Since the end of Month Two, the cancer is looking much more controlled. The areas currently receiving treatment are his neck, left shoulder, and right hip. David's not using a cane anymore, but walking is uncomfortable, and he depends on a raft of painkillers 24 hours a day. Since they're radiating his neck, his voice is hoarse and swallowing is difficult. But at least David has an appetite, and the side-effects aren't as debilitating as they were in Month Two.

A couple of weeks ago I signed us up for a "Healthy Eating for the Holidays" workshop hosted by the radiation clinic's resident nutritionist and Dr. B (David's doctor). It was earlier tonight, and just happened to be scheduled just after David's treatment, so we didn't have to make a special trip to attend.

This is the first cancer-related group meeting we've attended, and I thought it would be worthwhile to hear what we can do to improve David's diet. During the discussion, we also heard what other patients do for fitness, how their diets have changed, and the variety of circumstances that brought us all into one room. People came with their family members, too; caregivers were encouraged to expressed their concerns.

As was expected, the group was mostly older, and also suffering from generational ailments such as arthritis. But we did come away with some tips on getting health care discounts at certain facilities, and this woman told us of a facility where there are onsite physiologists who monitor patients' vitals. Probably of most value to David was being given some pouches of a drink mix that's supposed to rejuvenate muscle, recommended by the nutritionist. It looks like 'Tang' -- orangey, but with an aftertaste, David says. (Although, David's tastebuds are on the fritz these days. I didn't notice any aftertaste.)

After the meeting was adjourned, a bunch of people approached us, showing interest in our situation. One lady who identified with David's problem of gaining weight told me that she lost her husband a month ago. She was there with her son, who was wearing a neck brace -- he said he had back surgery and was discussing the various painkillers with David. It made me wonder if her husband died in an accident, perhaps the same accident that accounted for her son's injuries. What strength she must have, to be going through all this at once. Also, the woman who gave us the fitness centre tip was diagnosed with Hodgkin's Disease in 1997 at the age of 40, but had to endure 18 months of chemo and radiation before she got better.

It was somewhat of a relief to be in a roomful of people who could relate to cancer issues, but truly sobering to consider how quickly and brutally personal circumstances changed to bring us together.

* radiation therapy: the use of high-energy radiation from x-rays, gamma rays, neutrons, and other sources to kill cancer cells and shrink tumors. Radiation may come from a machine outside the body (external-beam radiation therapy), or it may come from radioactive material placed in the body near cancer cells (internal radiation therapy, implant radiation, or brachytherapy). Systemic radiation therapy uses a radioactive substance, such as a radiolabeled monoclonal antibody, that circulates throughout the body. Also called radiotherapy.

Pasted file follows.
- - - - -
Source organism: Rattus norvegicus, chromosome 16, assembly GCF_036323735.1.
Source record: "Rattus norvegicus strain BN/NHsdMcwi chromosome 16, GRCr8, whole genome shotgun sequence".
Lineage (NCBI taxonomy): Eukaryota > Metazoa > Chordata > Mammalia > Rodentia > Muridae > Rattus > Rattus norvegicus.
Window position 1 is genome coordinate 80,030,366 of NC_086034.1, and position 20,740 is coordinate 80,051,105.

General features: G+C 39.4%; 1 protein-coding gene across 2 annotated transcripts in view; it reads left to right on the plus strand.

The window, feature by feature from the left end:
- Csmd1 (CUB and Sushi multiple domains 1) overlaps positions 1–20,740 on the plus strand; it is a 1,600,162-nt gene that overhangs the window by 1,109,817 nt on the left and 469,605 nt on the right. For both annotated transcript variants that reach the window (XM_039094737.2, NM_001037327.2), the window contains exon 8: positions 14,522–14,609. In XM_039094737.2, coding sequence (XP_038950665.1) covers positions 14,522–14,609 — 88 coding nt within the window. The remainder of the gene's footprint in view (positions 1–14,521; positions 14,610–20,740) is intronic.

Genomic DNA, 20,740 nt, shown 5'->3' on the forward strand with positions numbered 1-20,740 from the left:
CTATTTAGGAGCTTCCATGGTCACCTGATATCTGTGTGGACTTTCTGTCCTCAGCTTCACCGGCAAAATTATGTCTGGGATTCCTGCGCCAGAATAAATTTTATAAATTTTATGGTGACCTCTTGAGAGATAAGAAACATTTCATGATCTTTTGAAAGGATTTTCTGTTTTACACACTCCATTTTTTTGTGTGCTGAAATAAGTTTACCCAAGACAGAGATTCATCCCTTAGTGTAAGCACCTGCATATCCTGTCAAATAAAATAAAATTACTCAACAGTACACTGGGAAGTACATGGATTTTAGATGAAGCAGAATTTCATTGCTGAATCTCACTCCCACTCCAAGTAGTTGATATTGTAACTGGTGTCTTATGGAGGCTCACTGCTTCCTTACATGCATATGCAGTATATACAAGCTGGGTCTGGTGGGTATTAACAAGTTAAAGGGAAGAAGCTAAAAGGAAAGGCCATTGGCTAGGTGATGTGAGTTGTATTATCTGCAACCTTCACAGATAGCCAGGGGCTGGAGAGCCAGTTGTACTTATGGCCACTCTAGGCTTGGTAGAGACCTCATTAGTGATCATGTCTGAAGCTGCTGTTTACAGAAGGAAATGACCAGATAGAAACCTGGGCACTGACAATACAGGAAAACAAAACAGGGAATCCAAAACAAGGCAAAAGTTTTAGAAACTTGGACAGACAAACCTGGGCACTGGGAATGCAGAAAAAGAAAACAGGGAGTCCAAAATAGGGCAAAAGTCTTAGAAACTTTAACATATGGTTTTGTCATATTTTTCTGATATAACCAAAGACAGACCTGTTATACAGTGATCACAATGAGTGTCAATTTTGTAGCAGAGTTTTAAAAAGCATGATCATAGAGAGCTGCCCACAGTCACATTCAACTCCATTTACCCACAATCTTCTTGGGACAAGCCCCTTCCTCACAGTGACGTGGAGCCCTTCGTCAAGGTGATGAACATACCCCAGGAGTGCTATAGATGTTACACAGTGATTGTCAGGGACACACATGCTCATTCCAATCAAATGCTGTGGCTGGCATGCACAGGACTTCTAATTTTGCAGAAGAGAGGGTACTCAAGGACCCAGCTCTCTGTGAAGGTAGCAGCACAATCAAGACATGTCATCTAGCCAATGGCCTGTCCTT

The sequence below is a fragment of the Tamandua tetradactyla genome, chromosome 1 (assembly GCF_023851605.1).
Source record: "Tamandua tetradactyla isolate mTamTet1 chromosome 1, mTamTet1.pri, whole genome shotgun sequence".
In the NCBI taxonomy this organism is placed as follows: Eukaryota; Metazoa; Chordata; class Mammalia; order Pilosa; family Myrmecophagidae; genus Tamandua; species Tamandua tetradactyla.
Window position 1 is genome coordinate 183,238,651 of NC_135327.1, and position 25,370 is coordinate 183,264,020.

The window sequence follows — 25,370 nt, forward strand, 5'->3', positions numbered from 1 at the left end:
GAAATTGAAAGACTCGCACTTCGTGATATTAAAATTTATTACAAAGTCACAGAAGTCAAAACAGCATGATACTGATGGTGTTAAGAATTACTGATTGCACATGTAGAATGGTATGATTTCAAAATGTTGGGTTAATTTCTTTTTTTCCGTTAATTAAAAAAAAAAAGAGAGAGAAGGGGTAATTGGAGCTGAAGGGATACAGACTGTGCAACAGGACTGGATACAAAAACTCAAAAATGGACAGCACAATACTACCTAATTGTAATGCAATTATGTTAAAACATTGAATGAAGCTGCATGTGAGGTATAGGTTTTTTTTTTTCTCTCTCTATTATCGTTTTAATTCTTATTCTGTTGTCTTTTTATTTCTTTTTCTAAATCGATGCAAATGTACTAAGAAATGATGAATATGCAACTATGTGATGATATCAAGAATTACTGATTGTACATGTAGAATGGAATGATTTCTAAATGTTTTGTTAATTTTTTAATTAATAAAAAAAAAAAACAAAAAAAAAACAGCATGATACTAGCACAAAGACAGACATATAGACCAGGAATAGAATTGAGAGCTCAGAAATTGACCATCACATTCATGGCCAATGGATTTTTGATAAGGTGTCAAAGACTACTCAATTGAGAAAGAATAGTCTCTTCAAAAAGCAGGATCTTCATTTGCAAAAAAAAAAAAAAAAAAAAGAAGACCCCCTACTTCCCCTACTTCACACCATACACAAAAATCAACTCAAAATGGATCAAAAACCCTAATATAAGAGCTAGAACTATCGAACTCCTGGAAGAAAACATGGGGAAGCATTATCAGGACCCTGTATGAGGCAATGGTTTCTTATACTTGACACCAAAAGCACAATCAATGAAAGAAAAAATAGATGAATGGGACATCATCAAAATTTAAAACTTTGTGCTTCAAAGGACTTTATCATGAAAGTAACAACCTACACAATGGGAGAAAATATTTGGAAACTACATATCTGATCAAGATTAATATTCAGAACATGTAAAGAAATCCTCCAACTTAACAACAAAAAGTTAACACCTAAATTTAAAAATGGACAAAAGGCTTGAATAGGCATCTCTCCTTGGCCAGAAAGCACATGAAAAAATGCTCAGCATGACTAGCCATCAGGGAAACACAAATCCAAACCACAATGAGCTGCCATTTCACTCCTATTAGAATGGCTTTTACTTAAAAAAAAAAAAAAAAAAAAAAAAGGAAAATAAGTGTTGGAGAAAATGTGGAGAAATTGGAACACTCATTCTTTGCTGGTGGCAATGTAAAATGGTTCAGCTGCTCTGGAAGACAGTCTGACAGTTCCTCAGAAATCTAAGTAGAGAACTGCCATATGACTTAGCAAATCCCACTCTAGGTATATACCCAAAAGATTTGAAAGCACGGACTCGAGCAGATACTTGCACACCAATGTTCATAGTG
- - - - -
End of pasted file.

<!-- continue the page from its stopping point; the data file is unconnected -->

Tuesday, November 15, 2005

Nay Aug Park - Saturday

the magnificent red treethe reddest tree I've ever seenopposites attract

Some shots of the magnificent red tree in Nay Aug Park. There's still plenty of colour around here, and I took advantage of favourable conditions last Saturday to drive out to the park and wander around with my camera. I came upon some walking trails which I'll explore further when I've got my winter boots on, and I also found a community greenhouse that appears to have been abandoned for the season. Either the caretakers left town overnight or some ne'er-do-wells took it upon themselves to stamp around the property, because it looks neglected -- broken fences, signs not taken down, that kind of thing. It's a shame, because I'm sure in the summer it was a beautiful splash of flora.

forgotten flowersleft to its own devicesthe garden wall
In related news, I found a local photography group online that meets once a month at a local college. From their website, they look like a well-organised bunch with regular activities. (A healthy treasury, even!) I had a peek at some of the photo galleries, and they're pretty diverse. I'm especially excited about the fact they have their own catalogues published, ongoing projects, and juried exhibitions. I'm looking forward to the learning experience and meeting other photographers. Their next meeting is December 7.